Would you sacrifice your privacy for convenience?
Before you answer, think about the following:
- Did you read every paragraph before agreeing to download your last phone app?
- Is the location service on your phone ON?
- Do you have a phone that is always looking to connect to a nearby available WiFi?
The WSB Global Marketing trip to China has opened my eyes to a whole new digital world. Some consider China to be a developing country, but in some aspects, they are so far ahead.
As we visited Starcom today, we learned about the big 3 in China- Baidu, Tencent and Alibaba. Baidu is the Google of China, Tencent is the parent company of WeChat, and Alibaba owns Tmall, the Chinese version of Amazon. These are necessary apps to have in China to thrive and survive.
These apps make your life easy. You can use WeChat to speak with friends, post on your WeChat wall (like fb), share a picture of your latest meal, and pay for practically anything. When you buy something, instead of using cash or a card, you just use your QR code to pay.
Yeah... I thought QR codes died too. But not in China. These can be used to pay the street vendor, your house maid, nanny, Starbucks, dinner, rent... you get it. Everything.
Having cash in China is the equivalent of walking around with your checkbook in the US and writing out a check at a Kroger grocery store. This app is so convenient.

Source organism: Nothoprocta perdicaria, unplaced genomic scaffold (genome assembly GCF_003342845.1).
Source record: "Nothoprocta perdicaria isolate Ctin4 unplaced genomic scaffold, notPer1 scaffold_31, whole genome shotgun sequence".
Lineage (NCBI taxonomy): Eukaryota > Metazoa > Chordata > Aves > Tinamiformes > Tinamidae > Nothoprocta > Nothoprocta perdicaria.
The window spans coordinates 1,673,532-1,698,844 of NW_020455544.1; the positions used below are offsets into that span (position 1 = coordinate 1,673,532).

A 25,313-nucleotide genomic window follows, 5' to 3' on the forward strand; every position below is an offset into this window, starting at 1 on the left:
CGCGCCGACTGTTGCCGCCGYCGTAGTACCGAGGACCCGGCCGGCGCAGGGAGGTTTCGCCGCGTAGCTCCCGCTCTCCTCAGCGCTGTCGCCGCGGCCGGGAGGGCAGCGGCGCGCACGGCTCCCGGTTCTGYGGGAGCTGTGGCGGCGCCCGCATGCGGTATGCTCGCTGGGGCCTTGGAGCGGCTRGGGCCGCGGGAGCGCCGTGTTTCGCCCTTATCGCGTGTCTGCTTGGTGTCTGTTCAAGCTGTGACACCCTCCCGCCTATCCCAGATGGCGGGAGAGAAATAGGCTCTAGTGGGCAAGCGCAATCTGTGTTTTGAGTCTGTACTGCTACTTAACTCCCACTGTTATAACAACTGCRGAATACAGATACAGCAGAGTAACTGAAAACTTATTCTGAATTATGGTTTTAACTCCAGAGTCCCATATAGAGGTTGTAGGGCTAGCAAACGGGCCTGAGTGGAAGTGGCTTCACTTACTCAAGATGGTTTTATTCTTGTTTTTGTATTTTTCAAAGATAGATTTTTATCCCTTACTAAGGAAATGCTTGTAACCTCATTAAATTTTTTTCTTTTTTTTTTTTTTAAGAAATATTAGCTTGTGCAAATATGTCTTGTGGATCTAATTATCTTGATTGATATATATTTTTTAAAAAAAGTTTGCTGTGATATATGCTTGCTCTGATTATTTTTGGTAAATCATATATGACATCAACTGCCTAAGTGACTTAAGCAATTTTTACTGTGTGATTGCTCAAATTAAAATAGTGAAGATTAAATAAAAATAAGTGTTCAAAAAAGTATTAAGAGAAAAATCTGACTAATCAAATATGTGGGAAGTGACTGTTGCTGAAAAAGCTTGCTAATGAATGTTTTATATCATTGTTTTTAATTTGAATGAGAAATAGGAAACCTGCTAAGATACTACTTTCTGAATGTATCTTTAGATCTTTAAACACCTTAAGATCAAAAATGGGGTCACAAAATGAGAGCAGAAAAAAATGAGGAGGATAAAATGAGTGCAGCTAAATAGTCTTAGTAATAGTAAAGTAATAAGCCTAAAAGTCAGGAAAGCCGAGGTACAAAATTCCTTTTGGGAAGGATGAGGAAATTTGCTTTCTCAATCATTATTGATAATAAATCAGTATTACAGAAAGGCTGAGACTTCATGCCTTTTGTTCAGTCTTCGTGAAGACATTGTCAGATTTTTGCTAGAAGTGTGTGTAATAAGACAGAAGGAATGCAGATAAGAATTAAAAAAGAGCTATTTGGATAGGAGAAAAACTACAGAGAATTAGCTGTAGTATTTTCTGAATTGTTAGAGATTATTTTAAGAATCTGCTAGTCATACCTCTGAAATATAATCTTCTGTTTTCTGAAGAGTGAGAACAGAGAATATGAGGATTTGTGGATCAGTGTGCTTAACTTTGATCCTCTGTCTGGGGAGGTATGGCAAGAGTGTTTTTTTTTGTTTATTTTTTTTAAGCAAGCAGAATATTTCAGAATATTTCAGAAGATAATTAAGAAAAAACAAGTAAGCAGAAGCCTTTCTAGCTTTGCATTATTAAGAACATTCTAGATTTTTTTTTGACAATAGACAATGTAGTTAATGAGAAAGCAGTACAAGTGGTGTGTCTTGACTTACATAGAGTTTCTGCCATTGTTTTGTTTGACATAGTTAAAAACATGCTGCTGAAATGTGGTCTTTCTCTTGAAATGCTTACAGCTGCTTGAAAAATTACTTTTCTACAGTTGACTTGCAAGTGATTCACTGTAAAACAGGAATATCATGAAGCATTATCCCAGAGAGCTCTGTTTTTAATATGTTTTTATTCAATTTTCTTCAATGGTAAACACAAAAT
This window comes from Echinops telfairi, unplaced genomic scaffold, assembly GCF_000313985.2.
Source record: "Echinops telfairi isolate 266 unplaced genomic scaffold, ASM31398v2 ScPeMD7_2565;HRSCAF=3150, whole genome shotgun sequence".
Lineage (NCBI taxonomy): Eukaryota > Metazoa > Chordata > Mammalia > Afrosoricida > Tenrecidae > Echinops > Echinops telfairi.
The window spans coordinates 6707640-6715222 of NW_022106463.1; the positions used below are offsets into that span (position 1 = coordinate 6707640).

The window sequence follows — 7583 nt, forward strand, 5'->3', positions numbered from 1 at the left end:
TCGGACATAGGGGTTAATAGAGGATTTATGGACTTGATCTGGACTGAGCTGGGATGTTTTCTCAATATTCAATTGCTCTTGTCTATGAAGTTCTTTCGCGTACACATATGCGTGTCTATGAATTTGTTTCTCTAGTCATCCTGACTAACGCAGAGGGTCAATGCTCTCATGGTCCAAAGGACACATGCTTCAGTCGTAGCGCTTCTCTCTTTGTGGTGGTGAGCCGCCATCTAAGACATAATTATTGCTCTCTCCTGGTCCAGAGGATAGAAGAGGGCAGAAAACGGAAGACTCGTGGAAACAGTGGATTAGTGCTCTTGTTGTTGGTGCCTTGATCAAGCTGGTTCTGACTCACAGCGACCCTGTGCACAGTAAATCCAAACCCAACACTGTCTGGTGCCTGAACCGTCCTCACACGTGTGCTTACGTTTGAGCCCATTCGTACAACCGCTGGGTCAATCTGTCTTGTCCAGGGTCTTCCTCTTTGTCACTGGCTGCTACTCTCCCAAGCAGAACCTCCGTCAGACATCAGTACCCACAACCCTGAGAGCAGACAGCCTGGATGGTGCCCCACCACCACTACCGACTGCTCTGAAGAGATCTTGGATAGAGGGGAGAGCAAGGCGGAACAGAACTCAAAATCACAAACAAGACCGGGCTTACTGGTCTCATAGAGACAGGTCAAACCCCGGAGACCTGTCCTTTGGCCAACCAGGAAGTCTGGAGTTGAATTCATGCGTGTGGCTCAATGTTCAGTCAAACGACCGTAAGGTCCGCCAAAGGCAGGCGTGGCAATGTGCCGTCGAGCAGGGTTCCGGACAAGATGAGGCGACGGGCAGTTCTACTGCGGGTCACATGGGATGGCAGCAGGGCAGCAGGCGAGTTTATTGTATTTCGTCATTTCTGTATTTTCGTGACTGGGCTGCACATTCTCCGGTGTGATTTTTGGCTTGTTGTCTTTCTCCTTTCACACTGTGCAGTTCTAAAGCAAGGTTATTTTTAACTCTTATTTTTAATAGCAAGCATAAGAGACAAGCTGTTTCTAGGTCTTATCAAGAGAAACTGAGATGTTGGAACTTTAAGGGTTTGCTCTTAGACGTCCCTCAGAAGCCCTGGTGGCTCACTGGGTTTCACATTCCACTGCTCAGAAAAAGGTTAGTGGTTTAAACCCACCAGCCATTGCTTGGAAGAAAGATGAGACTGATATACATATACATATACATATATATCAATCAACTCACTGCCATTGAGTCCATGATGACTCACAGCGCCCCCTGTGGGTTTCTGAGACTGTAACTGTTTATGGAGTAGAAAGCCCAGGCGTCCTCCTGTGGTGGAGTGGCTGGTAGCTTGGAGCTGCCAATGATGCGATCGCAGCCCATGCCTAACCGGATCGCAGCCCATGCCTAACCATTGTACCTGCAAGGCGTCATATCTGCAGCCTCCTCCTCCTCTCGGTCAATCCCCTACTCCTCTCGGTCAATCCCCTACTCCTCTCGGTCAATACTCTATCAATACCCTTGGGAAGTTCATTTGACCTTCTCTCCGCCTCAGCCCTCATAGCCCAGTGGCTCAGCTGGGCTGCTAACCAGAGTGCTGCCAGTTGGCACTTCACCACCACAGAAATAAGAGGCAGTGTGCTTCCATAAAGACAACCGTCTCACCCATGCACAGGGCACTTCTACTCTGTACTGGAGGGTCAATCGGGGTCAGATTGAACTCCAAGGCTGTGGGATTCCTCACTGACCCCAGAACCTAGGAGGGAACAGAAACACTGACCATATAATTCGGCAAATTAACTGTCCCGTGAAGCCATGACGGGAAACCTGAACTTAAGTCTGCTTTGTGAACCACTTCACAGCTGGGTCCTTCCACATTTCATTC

On the other hand, through these apps, these companies and the government can track everything you do. They can track what you buy, where you are, what your last post on WeChat was, how much money you have, etc. Seems a bit scary. However, from a marketing perspective, it can be amazing.
Imagine that you are out walking around town looking for a place to eat. As you are looking for a restaurant, you get a digital coupon or promotion for dinner at a nearby restaurant. This restaurant could be one that you’ve been to before or one that you might like, based on previous purchases. Another example: many marketing KPI’s revolve around measuring the effect of advertising. However, until now, it’s been hard to measure effectiveness of non-digital ads like billboards. Being connected is revolutionizing this as companies can now see who is nearby a billboard by tracking your proximity through mobile WiFi activity. Scary? Creepy? Convenient?
During the visit at Starcom, we learned that out of the 1.39 Billion people in China, 56% of them have access to the internet, and of that, 97% rely mostly on mobile. While many US companies are adopting a “mobile 1st” approach, China has an “only mobile” approach. China’s investment in IT has grown 551% YOY.
As we continue to move into the digital space, China has a great structure in place to learn from. Marketers in China are able to create great brand awareness, user engagement, and purchase through one app that is used by a big portion of the population. If you are a marketer, you’d be a fool not to learn some lessons from China.